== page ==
How to Change User Password in Linux

You may already know about the password command, which enables users to change their password on a Linux system.

Regular users on Linux can only change their password.

But the root user (Super User) can change any user account password in Linux and there are no restrictions.

If you want to change the root user password, you must have sudo privileges to do so.

If you forgot the root password on CentOS/RHEL systems. Navigate to the following link to reset it.

For security reasons you should change your password frequently or at least once a month. You must use hard to guess password, your password length is at least 10-15 characters (The combination of password should be Alphabet Upper and Lower case letters, numbers and Special Characters (Symbols)).

This method is common for all Linux distributions and works fine.

General syntax for the passwd command

passwd [Options] [UserName]

This tutorial will help you to change your own password, root user password and other users’ password.

  • How to Change your own password
  • How to change other users’ password
  • How to change root user password

1) How to Change your own password in Linux

A normal user can change the password for his own account by simply entering the password command on their terminal.

# passwd

Changing password for daygeek.
(current) UNIX password: 
Enter new UNIX password: 
Retype new UNIX password: 
passwd: password updated successfully

When you type a password, nothing is displayed on the screen, which is the expected behavior in Linux/UNIX.

2) How to change the password of other users

A user must have sudo privileges to change other user’s password on Linux.

To change the password for another user account, type the password command and the username you want to change.

For example, to change the password for the “Tanisha” user, run the following command. You will be asked to enter the new password twice.

$ sudo passwd tanisha

[sudo] password for daygeek
New password:
Retype new password:
passwd: all authentication tokens updated successfully.

If you want to reset the user’s password in a single command, use the following format: This only works for Red Hat based systems.

$ sudo echo "new_password" | passwd --stdin renu

3) How To Change the root User Password In Linux

The user must have sudo privileges to change the root user password on Linux. If you have sudo privilege, you can either change the password directly or switch it to the root user and then change it.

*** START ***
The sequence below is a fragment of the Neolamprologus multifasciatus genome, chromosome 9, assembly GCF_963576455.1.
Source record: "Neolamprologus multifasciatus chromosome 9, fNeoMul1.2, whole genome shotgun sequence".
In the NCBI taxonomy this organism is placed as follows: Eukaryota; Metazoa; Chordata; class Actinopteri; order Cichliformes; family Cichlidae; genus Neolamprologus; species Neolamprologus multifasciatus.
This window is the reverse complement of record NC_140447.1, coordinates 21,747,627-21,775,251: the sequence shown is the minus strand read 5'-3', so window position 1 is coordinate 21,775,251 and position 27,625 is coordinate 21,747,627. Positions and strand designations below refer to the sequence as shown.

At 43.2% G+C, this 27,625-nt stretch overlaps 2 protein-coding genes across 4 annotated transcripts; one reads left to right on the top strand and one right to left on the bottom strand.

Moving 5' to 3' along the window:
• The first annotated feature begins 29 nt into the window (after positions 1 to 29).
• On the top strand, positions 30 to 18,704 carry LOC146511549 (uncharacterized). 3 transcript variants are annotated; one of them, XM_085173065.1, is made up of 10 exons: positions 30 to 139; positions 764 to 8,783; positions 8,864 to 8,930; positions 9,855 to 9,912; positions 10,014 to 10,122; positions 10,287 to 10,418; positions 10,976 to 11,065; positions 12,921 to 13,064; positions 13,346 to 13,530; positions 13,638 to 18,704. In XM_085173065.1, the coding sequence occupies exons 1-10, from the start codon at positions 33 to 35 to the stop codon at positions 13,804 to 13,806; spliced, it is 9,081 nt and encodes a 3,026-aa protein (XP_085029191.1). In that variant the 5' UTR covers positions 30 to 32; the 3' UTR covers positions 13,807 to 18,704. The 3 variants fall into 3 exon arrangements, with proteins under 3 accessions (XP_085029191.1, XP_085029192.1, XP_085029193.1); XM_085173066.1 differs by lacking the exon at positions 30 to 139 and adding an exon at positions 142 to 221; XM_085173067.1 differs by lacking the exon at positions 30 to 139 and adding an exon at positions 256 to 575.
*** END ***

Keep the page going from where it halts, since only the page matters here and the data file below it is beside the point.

If you want to change the root user password directly from the sudo privilege user, use the following command format.

$ sudo passwd root

[sudo] password for daygeek
New password:
Retype new password:
passwd: all authentication tokens updated successfully.

After switching to root you can run the passwd command directly to change the root user password without any arguments.

$ su -
# passwd

Changing password for user root.
New password:
Retype new password:
passwd: all authentication tokens updated successfully.

If you want to reset the root user password in a single command, use the following format:

# echo "new_password" | passwd --stdin root
Changing password for user root.
passwd: all authentication tokens updated successfully.

How to set root user password on Ubuntu based desktop?

By default the Ubuntu based distribution doesn’t have a root user password and you can set it if you need to, but in most cases it is not required.

This is because the default user must have admin access and can perform any actions such as root with help of sudo.

When you run privilege commands, you must add sudo for each command, which requires the associated user’s password rather than the root user’s password.

To set a root password on an Ubuntu based desktop, use the following command:

$ sudo passwd
Enter new UNIX password: Type root password you want
Retype new UNIX password: Retype the root password again
passwd: password updated successfully

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